Analyzing the big VAR incidents in the Champions League knockouts this season
VAR is the latest innovation that the UEFA has added to its premier club competition, the Champions League. In the past, there have been decisions that have favored certain clubs, not necessarily because of a bias. We all know about Tom Henning Overbo's utterly poor performance in the Chelsea-Barca game in 2009. The Norwegian gave decisions that on the night favored Barcelona more than it did for Chelsea. Chelsea had four shouts for a penalty waved off by the ref, one of them rightly, but at least two of them should have resulted in a spot kick.
We know about Viktor Kassai who officiated Bayern Munich's return leg against Real Madrid in the quarterfinals. The red card to Arturo Vidal, clearly dubious, changed the momentum of the game followed by an offside goal by Cristiano Ronaldo. The goal, a decision which was certain to be overturned by VAR.
VAR has its limitations and it has its advantage. It causes a lot of time wasting which not all referees would adjust into the additional time and in a game, even a minute could be worth it. It also depends on the mindset of the referee, some referees would give certain decisions which won't necessarily be the same for others.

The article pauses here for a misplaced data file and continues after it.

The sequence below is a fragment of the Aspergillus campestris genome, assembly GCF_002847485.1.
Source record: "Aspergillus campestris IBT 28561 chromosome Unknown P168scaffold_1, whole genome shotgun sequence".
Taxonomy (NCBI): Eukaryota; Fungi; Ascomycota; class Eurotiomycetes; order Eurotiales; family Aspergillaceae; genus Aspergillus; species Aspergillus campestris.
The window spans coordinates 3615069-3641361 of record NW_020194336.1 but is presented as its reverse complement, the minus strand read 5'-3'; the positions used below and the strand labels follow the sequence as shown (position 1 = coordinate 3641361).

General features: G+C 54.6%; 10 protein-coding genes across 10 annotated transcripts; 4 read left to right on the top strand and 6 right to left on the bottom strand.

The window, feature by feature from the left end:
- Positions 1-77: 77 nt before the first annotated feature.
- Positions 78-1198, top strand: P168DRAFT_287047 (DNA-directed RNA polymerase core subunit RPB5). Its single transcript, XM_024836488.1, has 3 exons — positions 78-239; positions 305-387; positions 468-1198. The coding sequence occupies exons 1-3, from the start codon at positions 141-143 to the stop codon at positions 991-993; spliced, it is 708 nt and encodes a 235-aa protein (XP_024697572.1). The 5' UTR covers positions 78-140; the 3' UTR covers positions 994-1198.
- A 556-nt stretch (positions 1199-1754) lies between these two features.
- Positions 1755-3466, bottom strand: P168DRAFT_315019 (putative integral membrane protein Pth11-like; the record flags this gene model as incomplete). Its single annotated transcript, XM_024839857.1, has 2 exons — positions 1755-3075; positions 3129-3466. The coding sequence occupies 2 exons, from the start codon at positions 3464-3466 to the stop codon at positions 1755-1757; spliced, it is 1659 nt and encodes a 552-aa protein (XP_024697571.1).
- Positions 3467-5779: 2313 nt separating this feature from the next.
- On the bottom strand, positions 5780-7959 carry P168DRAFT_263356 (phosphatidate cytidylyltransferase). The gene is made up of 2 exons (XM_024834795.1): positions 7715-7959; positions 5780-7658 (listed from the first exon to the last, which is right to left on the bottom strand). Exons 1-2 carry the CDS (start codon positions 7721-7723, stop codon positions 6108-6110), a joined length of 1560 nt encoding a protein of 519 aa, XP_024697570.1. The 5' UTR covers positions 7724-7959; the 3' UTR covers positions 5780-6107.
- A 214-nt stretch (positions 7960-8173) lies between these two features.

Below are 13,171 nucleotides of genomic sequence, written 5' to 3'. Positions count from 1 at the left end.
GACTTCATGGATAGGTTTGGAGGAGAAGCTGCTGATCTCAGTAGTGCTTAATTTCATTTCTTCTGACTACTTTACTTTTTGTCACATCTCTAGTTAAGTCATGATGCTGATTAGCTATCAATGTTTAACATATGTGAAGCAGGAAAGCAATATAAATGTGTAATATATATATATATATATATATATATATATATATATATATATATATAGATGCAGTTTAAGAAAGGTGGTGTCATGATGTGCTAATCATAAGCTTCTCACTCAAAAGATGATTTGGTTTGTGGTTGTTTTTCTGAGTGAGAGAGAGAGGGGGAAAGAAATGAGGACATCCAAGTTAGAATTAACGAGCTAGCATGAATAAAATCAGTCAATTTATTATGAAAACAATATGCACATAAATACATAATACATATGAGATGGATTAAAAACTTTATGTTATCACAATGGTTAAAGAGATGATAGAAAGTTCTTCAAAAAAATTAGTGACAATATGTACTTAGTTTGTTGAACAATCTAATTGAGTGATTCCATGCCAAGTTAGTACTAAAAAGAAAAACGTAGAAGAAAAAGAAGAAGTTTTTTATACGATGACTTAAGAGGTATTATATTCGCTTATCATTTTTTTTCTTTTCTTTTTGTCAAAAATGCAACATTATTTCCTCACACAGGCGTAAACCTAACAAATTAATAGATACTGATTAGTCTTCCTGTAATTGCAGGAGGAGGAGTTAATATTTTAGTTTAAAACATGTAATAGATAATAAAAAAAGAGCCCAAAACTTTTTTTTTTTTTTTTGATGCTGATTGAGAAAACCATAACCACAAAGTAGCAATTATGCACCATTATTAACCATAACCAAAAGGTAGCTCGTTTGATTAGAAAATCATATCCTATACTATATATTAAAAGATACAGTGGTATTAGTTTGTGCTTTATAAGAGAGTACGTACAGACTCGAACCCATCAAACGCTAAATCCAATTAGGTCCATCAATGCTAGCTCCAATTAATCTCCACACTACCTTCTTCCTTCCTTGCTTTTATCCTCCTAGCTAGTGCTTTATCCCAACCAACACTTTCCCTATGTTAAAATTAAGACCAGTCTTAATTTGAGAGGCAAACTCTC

This season, after successful implementation in the FIFA World Cup and LaLiga, UEFA decided to have VAR for the knockout stages of the Champions League. In no time, the new advancement has made its impact and played a deciding role in at least two of the four ties played.
Let us look at the decisions given and see if it was right or wrong:
#3 Porto vs Roma (Penalty)
The first leg game between Porto and Roma which was played at Rome ended 2-1 in favor of the home side. However, Porto headed home with an all-important away goal. With the scoreline reading 2-1 after 90 minutes, the game headed to extra time. The VAR intervention came late into extra time in the 118th minute.
Florenzi's challenge on Fernando was reviewed by VAR and referee Cuneyt Cakir pointed straight to the spot. Telles converted from the spot thus sending Porto through to the quarter-finals.
The decision was 100%, a correct one. Maxi Pereira had zipped a ball across the face of goal just inches wide of the far post. Fernando could easily have guided the ball inside with a touch of the ball. However, Florenzi clipped his shirt and stopped him from getting that touch. Since the intervention from Florenzi had clearly denied Porto a goalscoring opportunity, a penalty was the correct decision.